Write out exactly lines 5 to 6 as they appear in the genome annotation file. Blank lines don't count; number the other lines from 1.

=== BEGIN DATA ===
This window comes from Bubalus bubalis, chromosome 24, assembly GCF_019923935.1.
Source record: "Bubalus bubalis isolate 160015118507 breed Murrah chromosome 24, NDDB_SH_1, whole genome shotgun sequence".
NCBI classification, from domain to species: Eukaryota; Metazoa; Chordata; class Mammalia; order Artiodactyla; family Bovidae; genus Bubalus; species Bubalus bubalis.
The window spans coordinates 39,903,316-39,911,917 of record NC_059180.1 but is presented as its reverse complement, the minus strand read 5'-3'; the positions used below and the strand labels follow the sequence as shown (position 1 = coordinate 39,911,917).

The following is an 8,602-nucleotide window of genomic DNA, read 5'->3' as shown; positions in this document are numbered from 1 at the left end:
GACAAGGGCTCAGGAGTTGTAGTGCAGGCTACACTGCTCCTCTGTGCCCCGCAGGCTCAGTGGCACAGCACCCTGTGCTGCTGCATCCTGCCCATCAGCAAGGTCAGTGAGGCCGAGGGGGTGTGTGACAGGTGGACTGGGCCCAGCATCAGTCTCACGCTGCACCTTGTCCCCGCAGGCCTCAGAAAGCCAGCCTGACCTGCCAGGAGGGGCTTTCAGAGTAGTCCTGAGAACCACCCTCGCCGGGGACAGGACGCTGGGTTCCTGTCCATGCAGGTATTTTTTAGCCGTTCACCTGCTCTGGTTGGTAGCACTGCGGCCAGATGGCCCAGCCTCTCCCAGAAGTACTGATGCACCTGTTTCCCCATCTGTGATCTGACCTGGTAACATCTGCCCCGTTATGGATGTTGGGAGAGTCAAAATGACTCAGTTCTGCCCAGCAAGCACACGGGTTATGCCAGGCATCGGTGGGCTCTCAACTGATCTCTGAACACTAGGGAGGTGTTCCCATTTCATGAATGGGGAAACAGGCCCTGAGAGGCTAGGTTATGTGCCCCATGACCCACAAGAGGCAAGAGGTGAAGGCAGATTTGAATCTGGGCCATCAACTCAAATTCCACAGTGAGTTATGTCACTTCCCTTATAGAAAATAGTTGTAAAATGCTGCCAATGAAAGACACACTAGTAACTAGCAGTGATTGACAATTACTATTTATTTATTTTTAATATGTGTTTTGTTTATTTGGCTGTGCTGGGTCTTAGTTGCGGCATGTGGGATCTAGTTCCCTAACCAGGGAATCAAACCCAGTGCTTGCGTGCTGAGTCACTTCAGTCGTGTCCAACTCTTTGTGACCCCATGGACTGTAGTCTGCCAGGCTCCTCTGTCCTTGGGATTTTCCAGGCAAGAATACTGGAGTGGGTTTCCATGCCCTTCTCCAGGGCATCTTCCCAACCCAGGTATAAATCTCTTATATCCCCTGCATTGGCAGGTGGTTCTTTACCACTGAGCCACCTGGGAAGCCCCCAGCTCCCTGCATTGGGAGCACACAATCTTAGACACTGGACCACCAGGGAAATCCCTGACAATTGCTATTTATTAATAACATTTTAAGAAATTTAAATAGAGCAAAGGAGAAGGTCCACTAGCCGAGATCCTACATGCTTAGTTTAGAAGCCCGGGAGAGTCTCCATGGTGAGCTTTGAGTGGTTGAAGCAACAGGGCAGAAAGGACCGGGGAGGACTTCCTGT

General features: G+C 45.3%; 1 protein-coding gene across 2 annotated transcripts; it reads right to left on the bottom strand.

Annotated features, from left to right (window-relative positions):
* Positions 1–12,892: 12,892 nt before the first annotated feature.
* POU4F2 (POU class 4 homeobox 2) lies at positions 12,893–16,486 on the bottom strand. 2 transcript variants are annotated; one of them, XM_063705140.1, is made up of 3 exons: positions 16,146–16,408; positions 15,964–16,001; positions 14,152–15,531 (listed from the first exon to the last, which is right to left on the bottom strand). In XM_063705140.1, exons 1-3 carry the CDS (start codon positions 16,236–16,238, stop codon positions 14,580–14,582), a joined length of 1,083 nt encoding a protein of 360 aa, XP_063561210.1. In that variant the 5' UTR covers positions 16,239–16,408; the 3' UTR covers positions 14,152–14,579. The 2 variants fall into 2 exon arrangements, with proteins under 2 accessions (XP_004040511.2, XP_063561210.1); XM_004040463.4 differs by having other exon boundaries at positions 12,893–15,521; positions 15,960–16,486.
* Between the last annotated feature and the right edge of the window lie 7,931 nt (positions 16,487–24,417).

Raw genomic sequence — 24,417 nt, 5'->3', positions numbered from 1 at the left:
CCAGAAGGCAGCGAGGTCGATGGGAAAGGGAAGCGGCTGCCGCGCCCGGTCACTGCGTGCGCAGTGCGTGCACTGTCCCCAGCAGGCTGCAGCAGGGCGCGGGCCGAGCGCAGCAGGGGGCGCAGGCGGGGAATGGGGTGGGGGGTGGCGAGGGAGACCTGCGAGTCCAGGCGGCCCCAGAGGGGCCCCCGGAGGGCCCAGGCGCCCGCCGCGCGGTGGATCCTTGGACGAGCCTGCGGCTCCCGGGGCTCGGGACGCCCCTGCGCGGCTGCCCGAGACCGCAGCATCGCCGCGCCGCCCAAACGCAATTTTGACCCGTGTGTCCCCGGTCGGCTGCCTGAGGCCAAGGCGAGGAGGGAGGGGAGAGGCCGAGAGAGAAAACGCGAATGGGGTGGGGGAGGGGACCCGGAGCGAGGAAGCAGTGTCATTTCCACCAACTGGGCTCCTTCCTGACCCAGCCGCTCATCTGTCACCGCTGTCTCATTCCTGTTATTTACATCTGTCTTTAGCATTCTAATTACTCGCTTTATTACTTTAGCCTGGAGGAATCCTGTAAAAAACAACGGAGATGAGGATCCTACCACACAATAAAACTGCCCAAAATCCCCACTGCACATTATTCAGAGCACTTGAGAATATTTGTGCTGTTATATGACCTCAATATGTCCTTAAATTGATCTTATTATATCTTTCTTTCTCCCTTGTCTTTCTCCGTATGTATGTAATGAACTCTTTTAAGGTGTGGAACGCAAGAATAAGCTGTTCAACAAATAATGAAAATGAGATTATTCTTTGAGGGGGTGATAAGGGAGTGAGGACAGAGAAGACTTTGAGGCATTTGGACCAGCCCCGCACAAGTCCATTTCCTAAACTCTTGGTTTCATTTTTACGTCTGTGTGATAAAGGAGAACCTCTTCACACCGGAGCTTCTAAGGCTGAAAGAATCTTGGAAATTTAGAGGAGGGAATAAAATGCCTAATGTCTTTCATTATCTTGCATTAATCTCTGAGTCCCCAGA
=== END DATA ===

The following is an 8,602-nucleotide window of genomic DNA, read 5'->3' as shown; positions in this document are numbered from 1 at the left end:
GACAAGGGCTCAGGAGTTGTAGTGCAGGCTACACTGCTCCTCTGTGCCCCGCAGGCTCAGTGGCACAGCACCCTGTGCTGCTGCATCCTGCCCATCAGCAAGGTCAGTGAGGCCGAGGGGGTGTGTGACAGGTGGACTGGGCCCAGCATCAGTCTCACGCTGCACCTTGTCCCCGCAGGCCTCAGAAAGCCAGCCTGACCTGCCAGGAGGGGCTTTCAGAGTAGTCCTGAGAACCACCCTCGCCGGGGACAGGACGCTGGGTTCCTGTCCATGCAGGTATTTTTTAGCCGTTCACCTGCTCTGGTTGGTAGCACTGCGGCCAGATGGCCCAGCCTCTCCCAGAAGTACTGATGCACCTGTTTCCCCATCTGTGATCTGACCTGGTAACATCTGCCCCGTTATGGATGTTGGGAGAGTCAAAATGACTCAGTTCTGCCCAGCAAGCACACGGGTTATGCCAGGCATCGGTGGGCTCTCAACTGATCTCTGAACACTAGGGAGGTGTTCCCATTTCATGAATGGGGAAACAGGCCCTGAGAGGCTAGGTTATGTGCCCCATGACCCACAAGAGGCAAGAGGTGAAGGCAGATTTGAATCTGGGCCATCAACTCAAATTCCACAGTGAGTTATGTCACTTCCCTTATAGAAAATAGTTGTAAAATGCTGCCAATGAAAGACACACTAGTAACTAGCAGTGATTGACAATTACTATTTATTTATTTTTAATATGTGTTTTGTTTATTTGGCTGTGCTGGGTCTTAGTTGCGGCATGTGGGATCTAGTTCCCTAACCAGGGAATCAAACCCAGTGCTTGCGTGCTGAGTCACTTCAGTCGTGTCCAACTCTTTGTGACCCCATGGACTGTAGTCTGCCAGGCTCCTCTGTCCTTGGGATTTTCCAGGCAAGAATACTGGAGTGGGTTTCCATGCCCTTCTCCAGGGCATCTTCCCAACCCAGGTATAAATCTCTTATATCCCCTGCATTGGCAGGTGGTTCTTTACCACTGAGCCACCTGGGAAGCCCCCAGCTCCCTGCATTGGGAGCACACAATCTTAGACACTGGACCACCAGGGAAATCCCTGACAATTGCTATTTATTAATAACATTTTAAGAAATTTAAATAGAGCAAAGGAGAAGGTCCACTAGCCGAGATCCTACATGCTTAGTTTAGAAGCCCGGGAGAGTCTCCATGGTGAGCTTTGAGTGGTTGAAGCAACAGGGCAGAAAGGACCGGGGAGGACTTCCTGT